Why are you revving your engine?

On my way home from work today, I stopped my bicycle at a red light. There was a scooter right next to me, also awaiting the green light. I noticed the chauffeur (is that the right word? I don't think so) had his right hand on the speeder. Revving. Wroom. Wroom. Wroom. Wroom. Wroom. On and on, like a nervous tick. Surely the scooter is recent enough that he doesn't need to rev his engine to keep it from going out, I thought to myself. It wasn't a particularly cool scooter — it was the type of scooter that'll make most casual observers think "man what a lazy person, why aren't you on your bike instead?"

It's fine. It was in the middle of downtown. I had a podcast in my ear, and cars were going by. The noise level was measured in enough decibels that I wasn't worried about falling asleep at the wheel; a little noise from a constantly revved engine like that will surely blend into white noise, I thought.

And it should have, but this pointless revving reminded of a motorcyclist who lives in the building across from me (fortunately not for long). I'm pretty sure he suffers from a severe case of douchebag-itis, enough that he should at least have it checked by a doctor (if you don't treat douchebag-itis early, you might end up buying a Porsche Cayenne!). Now this motorcyclist constantly revs the engine, to a point where I'm pretty sure it affects the performance of his driving — it's really quite ridiculous. Alas, this happens even when there are sleeping babies around. Of which I have one. That is, she's sleeping some of the time. She's not when he's revving his engine.

The difference between a motorcycle and a scooter is that one of them makes an engine-noise that could theoretically be satisfying to the part of the population that has octane in their blood. Theoretically. When I muster all the testosterone that I can, testosterone that's usually busy making me an exoskeleton for my daughter, I can sort of understand this.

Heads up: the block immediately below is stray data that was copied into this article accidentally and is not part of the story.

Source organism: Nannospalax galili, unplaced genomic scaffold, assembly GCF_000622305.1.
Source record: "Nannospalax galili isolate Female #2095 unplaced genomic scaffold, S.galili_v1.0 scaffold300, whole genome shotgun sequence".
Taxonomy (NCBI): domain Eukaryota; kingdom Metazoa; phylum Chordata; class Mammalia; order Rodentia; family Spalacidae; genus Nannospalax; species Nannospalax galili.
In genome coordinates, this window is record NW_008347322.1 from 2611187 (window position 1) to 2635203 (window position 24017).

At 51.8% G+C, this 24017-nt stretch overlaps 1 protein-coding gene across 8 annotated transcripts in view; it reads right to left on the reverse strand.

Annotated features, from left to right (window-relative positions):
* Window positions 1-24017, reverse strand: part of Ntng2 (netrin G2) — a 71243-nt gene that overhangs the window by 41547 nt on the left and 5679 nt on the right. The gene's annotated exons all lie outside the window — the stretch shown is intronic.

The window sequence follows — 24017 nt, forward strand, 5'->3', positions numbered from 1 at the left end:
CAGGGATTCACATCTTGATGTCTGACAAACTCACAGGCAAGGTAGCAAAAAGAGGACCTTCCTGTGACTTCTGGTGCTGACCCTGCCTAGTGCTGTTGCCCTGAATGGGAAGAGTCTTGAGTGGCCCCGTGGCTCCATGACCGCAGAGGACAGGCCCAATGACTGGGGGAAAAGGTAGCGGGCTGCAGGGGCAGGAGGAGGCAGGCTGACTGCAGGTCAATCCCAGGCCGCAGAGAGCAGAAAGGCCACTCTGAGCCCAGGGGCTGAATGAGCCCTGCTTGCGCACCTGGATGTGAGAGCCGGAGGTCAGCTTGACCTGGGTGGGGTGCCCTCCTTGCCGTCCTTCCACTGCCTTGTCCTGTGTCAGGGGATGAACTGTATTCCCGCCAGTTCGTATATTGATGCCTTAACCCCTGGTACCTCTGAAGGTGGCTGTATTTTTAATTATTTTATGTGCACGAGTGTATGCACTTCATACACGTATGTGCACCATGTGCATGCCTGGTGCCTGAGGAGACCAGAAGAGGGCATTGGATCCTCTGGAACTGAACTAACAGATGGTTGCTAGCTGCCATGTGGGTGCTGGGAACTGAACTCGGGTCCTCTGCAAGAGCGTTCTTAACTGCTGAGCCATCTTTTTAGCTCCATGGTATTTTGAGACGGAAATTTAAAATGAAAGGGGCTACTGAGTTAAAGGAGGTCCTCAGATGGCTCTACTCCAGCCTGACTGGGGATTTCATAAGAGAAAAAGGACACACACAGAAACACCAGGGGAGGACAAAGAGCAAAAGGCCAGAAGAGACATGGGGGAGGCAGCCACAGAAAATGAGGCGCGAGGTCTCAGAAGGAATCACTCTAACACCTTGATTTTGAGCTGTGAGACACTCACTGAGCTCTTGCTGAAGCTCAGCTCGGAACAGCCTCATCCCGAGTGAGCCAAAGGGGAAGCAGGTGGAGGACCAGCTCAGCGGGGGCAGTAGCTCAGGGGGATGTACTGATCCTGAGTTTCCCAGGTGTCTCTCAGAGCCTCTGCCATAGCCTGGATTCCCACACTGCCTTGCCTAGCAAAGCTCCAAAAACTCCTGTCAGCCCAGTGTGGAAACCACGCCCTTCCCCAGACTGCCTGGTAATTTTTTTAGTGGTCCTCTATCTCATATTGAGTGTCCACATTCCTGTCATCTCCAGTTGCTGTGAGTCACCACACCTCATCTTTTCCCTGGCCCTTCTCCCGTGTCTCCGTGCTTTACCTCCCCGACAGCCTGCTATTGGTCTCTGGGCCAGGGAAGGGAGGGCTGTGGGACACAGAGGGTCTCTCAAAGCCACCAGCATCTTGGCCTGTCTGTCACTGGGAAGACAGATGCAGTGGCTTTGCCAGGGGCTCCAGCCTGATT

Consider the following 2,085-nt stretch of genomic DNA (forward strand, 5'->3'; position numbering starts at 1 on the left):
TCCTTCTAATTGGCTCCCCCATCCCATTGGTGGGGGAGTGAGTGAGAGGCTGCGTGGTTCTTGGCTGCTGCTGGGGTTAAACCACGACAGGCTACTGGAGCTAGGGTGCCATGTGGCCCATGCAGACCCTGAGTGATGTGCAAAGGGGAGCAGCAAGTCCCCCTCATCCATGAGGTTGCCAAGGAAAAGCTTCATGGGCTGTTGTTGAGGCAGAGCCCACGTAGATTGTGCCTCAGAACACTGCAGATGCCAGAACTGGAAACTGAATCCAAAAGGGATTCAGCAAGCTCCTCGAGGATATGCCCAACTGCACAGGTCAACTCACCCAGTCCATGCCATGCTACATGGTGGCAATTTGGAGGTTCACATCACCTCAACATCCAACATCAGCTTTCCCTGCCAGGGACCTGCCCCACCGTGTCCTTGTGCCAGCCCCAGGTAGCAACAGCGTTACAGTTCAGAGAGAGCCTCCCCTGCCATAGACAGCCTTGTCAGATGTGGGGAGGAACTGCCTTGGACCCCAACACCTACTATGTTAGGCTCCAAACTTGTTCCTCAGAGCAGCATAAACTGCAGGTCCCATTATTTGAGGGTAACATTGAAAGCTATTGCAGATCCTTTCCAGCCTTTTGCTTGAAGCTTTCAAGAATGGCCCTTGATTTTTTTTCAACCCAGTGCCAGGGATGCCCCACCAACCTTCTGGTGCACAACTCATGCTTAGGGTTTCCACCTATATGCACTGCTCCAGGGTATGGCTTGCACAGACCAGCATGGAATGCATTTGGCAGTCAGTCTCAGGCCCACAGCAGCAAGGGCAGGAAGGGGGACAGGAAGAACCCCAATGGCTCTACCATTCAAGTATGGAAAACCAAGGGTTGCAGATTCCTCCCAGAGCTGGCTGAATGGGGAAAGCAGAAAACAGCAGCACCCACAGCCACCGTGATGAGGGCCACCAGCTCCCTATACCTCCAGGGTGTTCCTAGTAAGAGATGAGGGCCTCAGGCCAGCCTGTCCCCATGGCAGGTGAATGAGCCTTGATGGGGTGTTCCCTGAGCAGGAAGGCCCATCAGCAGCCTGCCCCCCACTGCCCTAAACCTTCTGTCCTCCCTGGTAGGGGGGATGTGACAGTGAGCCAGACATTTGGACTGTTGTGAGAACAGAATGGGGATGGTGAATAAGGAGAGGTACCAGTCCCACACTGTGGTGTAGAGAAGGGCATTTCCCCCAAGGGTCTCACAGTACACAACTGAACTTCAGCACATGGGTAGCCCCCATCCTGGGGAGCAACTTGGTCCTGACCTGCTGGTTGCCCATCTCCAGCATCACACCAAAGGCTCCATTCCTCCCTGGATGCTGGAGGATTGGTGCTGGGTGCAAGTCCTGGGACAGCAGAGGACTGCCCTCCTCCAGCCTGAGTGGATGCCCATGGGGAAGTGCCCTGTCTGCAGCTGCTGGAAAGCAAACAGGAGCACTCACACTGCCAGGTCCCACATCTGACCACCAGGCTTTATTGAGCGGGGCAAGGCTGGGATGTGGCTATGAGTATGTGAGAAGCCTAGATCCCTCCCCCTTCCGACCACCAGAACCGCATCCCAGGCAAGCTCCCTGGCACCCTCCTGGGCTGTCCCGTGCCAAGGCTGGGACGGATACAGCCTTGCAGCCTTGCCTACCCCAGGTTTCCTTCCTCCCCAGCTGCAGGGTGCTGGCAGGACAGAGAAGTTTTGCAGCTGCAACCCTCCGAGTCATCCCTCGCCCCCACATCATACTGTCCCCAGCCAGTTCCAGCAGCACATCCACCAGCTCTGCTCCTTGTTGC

I can't understand revving the engine on a scooter. Because scooters are not, and do not sound, cool. Ever. If you looked up cool in the dictionary, you'd see a picture of Miles Davis. Not a scooter. Not Miles Davis on a scooter. There would be no scooters nearby. No presentations discussing the birth of the cool would mention scooters.

So please dear scooterist, answer me this: why are you revving your engine?

Trust me. I looked long and hard for a "my other mode of transportation is a Millennium Falcon" bumper sticker on the scooter. Because yeah, revving the Millennium Falcon, that's cool bra', yo dawg). Unfortunately, such a sticker was nowhere to be found. I could only see an itsy bitsy engine, making loud noises by the rhythmic revving. I meant to chuckle, but I was baffled chuckleless.

7 thoughts on “Why are you revving your engine?

  1. The reason is simply this, many scooters are not tuned correctly which means that they will stall unless you occasionally rev up the engine.

  2. Regarding the motorcycle guy, I hate inconsiderate idiots as much as you – and I also drive a motorcycle.

    One thing I would like to mention about revving motorcycles, there can be a valid “excuse” for doing it – usually by new drivers. Most motorcycles can’t down shift when standing still and new drivers don’t always remember to down shift when driving up to a red light. So they end up standing still at a red light in 6th gear and can’t down shift to 1. gear.
    The only way to do it, is to lightly rev the engine and play with the clutch to down shift to 5th, 4th etc.

    But you should be able to easily hear if the person doing it, is revving because he thinks it’s cool – or he is trying to downshift while standing still 🙂

    1. Fascinating insight, thanks!

      I’m pretty sure he’s just revving for the sake of revving… I can’t imagine him driving 1 meter per hour (cruising towards the garage) in higher than first gear.

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